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Old 04-26-2012, 11:06 PM
cletusjenkins
 
Default Logging question

I have a machine that is locking up every few days. It doesn't seem to be doing much when it happens, nor do I see anything in the syslog or messages files. Is there any way to enable extra logging to try to catch what is going wrong? Thanks.

-- clet
debian is my main squeeze



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Old 04-27-2012, 04:06 PM
Camaleón
 
Default Logging question

On Thu, 26 Apr 2012 16:06:15 -0700, cletusjenkins wrote:

> I have a machine that is locking up every few days. It doesn't seem to
> be doing much when it happens, nor do I see anything in the syslog or
> messages files. Is there any way to enable extra logging to try to catch
> what is going wrong? Thanks.

The lock could come from different sources, either software based locks
(X server, kernel soft/hard lock...) or hardware ones (a device failure,
such as bad ram, micro over-heating, a problem with the power supply, a
hard disk issue...).

I would start by discarding X first (of course, if you are not running an
X server there's no need to try this ;-) ), so can you "ssh" to the
machine when it gets freezed?

Greetings,

--
Camaleón


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Old 04-28-2012, 09:49 AM
Camaleón
 
Default Logging question

El 2012-04-27 a las 21:53 -0700, cletusjenkins escribió:

(resending to the list)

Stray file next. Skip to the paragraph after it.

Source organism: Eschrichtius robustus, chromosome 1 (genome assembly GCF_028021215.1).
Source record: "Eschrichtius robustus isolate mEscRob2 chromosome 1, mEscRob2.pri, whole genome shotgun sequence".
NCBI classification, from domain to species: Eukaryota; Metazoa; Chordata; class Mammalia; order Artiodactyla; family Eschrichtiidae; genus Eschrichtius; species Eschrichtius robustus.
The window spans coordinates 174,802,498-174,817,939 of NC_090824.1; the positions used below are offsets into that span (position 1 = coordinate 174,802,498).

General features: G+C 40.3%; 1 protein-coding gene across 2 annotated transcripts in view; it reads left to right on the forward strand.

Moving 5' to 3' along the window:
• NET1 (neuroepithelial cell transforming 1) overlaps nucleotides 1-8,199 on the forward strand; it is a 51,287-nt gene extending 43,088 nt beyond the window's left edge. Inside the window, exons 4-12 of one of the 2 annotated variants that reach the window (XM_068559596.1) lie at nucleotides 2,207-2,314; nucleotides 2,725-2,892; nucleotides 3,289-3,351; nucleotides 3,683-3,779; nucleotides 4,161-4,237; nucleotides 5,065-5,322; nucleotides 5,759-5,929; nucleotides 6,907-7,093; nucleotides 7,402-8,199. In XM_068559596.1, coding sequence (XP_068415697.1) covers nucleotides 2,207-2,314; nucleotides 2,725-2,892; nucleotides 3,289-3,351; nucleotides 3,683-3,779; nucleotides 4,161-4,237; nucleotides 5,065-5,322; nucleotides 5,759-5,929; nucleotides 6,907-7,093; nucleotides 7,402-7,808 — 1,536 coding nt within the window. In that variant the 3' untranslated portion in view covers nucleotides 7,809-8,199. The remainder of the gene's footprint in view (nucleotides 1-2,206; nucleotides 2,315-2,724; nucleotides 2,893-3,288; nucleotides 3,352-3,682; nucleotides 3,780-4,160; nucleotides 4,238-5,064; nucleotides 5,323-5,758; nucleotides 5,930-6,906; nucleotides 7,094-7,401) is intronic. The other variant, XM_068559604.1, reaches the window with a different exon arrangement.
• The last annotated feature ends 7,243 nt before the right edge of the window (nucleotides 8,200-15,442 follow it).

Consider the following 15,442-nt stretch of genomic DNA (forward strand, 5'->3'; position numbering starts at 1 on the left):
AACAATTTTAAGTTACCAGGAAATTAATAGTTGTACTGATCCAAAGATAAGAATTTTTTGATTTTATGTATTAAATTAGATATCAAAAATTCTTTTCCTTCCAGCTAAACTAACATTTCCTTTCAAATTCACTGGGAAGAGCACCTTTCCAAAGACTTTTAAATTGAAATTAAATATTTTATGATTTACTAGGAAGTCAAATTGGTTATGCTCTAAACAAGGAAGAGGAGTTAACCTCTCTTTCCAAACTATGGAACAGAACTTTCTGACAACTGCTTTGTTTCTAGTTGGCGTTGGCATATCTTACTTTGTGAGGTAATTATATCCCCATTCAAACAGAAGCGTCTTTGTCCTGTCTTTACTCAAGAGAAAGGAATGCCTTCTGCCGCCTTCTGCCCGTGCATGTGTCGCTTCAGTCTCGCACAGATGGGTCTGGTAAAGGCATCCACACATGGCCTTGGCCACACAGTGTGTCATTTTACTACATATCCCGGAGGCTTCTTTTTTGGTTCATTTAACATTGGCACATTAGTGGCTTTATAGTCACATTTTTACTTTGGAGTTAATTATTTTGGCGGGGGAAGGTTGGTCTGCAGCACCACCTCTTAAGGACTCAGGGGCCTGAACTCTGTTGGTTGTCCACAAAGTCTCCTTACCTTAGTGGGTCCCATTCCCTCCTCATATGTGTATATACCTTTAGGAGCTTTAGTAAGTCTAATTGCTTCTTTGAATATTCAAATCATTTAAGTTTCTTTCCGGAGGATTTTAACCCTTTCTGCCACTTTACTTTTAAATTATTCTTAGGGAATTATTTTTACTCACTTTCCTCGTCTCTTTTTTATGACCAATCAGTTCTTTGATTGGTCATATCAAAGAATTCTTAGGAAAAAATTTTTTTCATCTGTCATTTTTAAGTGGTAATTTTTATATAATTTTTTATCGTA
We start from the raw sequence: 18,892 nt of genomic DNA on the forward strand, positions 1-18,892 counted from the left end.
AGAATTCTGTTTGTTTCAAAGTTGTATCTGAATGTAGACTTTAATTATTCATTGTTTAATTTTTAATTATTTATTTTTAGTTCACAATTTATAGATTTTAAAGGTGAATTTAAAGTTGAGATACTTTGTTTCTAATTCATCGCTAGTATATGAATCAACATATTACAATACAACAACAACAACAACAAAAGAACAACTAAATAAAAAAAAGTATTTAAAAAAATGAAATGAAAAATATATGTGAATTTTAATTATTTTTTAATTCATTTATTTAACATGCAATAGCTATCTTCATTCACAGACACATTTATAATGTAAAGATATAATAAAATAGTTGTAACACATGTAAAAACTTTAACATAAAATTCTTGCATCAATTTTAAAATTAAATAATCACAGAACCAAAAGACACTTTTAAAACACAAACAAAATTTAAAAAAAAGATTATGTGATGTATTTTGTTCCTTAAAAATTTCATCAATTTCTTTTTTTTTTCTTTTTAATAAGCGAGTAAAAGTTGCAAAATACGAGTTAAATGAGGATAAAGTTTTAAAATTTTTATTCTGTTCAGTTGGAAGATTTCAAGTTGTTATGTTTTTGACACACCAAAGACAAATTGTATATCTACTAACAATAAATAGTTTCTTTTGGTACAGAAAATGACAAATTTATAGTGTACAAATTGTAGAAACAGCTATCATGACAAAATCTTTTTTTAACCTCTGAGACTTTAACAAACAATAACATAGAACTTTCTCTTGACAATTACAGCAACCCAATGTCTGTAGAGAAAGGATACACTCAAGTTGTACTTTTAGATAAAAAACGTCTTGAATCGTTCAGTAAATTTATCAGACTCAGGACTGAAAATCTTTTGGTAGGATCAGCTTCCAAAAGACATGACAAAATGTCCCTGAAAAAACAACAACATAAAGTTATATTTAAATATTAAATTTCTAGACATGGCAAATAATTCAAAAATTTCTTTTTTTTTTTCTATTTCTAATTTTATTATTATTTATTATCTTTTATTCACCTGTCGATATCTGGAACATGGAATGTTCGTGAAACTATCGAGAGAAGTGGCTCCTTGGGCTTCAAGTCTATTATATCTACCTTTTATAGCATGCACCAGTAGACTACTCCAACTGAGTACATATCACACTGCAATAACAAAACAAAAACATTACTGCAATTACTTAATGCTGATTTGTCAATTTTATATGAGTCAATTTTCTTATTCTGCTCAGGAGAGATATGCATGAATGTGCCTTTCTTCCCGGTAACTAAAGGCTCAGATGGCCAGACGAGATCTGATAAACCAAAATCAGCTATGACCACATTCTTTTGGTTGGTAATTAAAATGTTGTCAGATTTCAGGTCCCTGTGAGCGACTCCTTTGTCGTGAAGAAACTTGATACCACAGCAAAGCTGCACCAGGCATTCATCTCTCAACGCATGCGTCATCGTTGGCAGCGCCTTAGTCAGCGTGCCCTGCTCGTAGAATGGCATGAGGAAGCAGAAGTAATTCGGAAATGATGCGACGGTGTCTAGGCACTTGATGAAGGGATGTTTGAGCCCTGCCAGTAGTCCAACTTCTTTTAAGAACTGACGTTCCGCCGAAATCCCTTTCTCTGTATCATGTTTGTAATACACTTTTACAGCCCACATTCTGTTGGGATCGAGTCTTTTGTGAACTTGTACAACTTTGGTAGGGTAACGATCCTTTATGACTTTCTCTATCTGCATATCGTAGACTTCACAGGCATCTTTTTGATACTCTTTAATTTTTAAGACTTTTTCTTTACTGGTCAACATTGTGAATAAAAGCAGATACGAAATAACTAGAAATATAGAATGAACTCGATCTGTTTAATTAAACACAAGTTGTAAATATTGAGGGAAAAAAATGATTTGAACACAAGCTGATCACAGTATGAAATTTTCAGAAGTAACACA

> ---- On Fri, 27 Apr 2012 09:06:28 -0700 Camaleón wrote ----
>
> >On Thu, 26 Apr 2012 16:06:15 -0700, cletusjenkins wrote:
> >
> >> I have a machine that is locking up every few days. It doesn't seem to
> >> be doing much when it happens, nor do I see anything in the syslog or
> >> messages files. Is there any way to enable extra logging to try to catch
> >> what is going wrong? Thanks.
> >
> >The lock could come from different sources, either software based locks
> >(X server, kernel soft/hard lock...) or hardware ones (a device failure,
> >such as bad ram, micro over-heating, a problem with the power supply, a
> >hard disk issue...).
> >
> >I would start by discarding X first (of course, if you are not running an
> >X server there's no need to try this ;-) ), so can you "ssh" to the
> >machine when it gets freezed?
> >
> >Greetings,
> >
> >--
> >Camaleón
>
> No, I can't ssh to it once it occurs.

Then the lock is royal :-/

> I'll see if I can reproduce it without X running.

You can try it but if it were X crashing, you will be still able to
login from SSH which does not seem to be the case.

> It's a desktop, so it was always logged in when it occurs. But the
> failure seems to occur at night when no one is
> actively using it (but left logged on). I have triggered it under load,
> say when copying several GB's of files over the network or even from
> one disk to another.

That can be interesting. The fact that system becomes unstable when
running intensive tasks can point more than a hardware problem a
softare based one.

To discard a problem involving the hard disks buses and NIC, have you
tried to put some stress to your system which does not make use of the
NIC card nor copying files from a disk to another? I mean, something
such as kernel compiling or "tar-ing" big files placed in the same
disk, just to check if the system still locks under that sitution.

> I did find a problem where PCI slot 3 shares a DMA
> with the IDE controller, the NIC was in that slot. It is a 3com 3905B
> which is supposed to be able to share DMAs (and so does the
> controller), but after taking the card out the number of lockups went
> down, but still occur. Occasionally when it locks up I can still move